Flex Fuel Resource page

Flex fuel sensors measure the percentage of ethanol in the fuel running through the engine. The ECU can take this information and make fueling and ignition changes as the percentage changes. This means you can use any blend of ethanol from any pump, provided your car has been tuned correctly. Much less hassle getting stuck out somewhere where there's no ethanol pump or you don't know what percentage the pump is actually giving you. Pump ethanol isn't consistent, you will see variations in pump to pump, season to season, and sometimes day to day if they've just refilled their in ground tanks. Even conventional fuel now has 10-15% ethanol content in it. I personally prefer this over water-meth systems as this is a much safer method to increasing octane. No risk of running out of meth mid run or a nozzle clogging.


Flex fuel kit with -6 AN adapters - Floor It PN: S-FF02

There are many advantages and disadvantages to using Ethanol blends.


 - Effectively E60 is roughly 110 octane fuel. This means you can make more power before knock occurs especially in smaller displacement or forced induction applications

- Cooling benefits, the first line of defense in engine cooling is actually fuel. Ethanol is an alcohol based fuel and its burns cooler, as well as using more of it compared to gasoline aids in cooling an engine.


- Because of its higher octane rating its harder to light off. Some ignition systems will struggle to create a powerful enough spark to correctly combust the mixture.

- Ethanol runs richer. The stoichiometric ratio of gasoline is 14.7:1 vs E85's 9.7:1. This means you need to use more ethanol (around 30%) to get a complete burn. This has the by product of engine cooling but requires larger fuel injectors and pumps. Many OEM engines designed for gasoline cannot convert to E85 use without an increase in injector size and fuel pump flow.

- It love's water, which is bad. Ethanol is very hygroscopic, meaning it tends to absorb moisture from the air. This will end up in your oil which is also bad. Do not let a car with a full tank of high content ethanol fuel sit. A catch can system is also basically a requirement of running high ethanol content as this will prevent moisture from getting into the oil. Fuel dilution occurs much faster, oil changes will need to be more frequent. Being and alcohol based fuel and adding moisture means components will tend to corrode faster unless they are built with ethanol use in mind. Most OEM cars newer then the 1980's are designed for ethanol to be in pump gasoline, but many aftermarket parts are not. Be sure to check for compatibility before purchasing fuel system components.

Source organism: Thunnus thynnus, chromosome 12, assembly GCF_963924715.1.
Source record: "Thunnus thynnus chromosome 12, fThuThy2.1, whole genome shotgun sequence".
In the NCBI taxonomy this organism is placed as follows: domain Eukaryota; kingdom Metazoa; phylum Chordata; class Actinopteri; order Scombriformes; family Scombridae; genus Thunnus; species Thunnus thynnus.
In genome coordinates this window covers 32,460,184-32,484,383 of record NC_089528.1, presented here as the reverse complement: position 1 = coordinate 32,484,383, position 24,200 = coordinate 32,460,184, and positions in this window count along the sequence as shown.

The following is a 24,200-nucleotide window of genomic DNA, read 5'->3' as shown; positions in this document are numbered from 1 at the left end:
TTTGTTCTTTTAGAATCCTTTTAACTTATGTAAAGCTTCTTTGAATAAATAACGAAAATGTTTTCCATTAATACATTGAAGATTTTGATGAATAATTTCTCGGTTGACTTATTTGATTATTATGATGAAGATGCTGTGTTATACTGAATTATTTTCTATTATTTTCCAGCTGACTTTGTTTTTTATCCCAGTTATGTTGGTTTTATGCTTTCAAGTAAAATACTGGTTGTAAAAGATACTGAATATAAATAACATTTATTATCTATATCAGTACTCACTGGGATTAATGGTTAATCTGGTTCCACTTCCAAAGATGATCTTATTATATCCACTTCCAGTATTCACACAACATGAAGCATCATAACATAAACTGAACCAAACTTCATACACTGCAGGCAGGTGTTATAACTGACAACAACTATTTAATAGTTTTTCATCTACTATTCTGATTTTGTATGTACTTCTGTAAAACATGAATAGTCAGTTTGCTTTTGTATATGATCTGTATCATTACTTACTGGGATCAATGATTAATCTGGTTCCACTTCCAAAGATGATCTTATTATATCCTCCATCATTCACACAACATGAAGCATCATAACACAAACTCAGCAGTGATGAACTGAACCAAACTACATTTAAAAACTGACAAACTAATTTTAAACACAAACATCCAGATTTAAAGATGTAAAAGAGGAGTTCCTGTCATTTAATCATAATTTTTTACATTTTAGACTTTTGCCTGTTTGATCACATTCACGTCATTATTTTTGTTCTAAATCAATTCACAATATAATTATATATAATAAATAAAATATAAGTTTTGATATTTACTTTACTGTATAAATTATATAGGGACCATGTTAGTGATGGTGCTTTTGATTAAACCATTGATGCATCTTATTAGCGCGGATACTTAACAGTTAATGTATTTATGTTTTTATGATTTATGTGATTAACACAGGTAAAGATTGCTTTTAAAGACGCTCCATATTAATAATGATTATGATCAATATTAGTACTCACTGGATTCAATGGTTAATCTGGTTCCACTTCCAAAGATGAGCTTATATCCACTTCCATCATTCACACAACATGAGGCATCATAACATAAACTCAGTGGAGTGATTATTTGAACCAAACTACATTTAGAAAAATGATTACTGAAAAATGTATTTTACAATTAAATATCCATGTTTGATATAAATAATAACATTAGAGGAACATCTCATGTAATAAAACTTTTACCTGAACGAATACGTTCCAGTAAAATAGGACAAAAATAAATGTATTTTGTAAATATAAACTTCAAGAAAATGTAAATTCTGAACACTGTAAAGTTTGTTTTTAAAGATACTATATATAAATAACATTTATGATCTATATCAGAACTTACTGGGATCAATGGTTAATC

Location of install is a debated topic. The standard GM/Continental sensors also measure fuel temperature (if you ECU is capable of measuring this, its a complex signal) so ideally the closer it is to the fuel rail the better that data is.
Return line or feed line doesn't really matter. The ethanol blend isn't something that changes after the first few minutes post fill up.
There is a school of thinking that its dangerous to put it in the return in case the return runs dry at the top of a high rpm pull. If you're return ever runs dry the sensor will read 0%, but you have a fuel system problem, that is not normal or a good idea period. 
The tube is roughly the same as a -6 AN line (0.3") which will not be a flow restriction for most setups. 
As usual packing and keeping it away from heat sources play a major role in determining location.

Wiring - The Ethanol content signal is a frequency based signal. Some ECU's have a dedicated input for flex fuel, but not all do. In the case of using a standard digital input you may need to use a pull up resistor.
Holley Terminator for example, you connect the output pin to the Holley's digital input. You will also need to connect a 10k Ohm pull up resistor between the signal wire and the 5V output from the ecu.


I have found these sensors will run on anything from 5-12V comfortably. The signal is digital so there is no risk of ground offsets, you can safely connect power to switched 12V and the ground to any acceptable ground.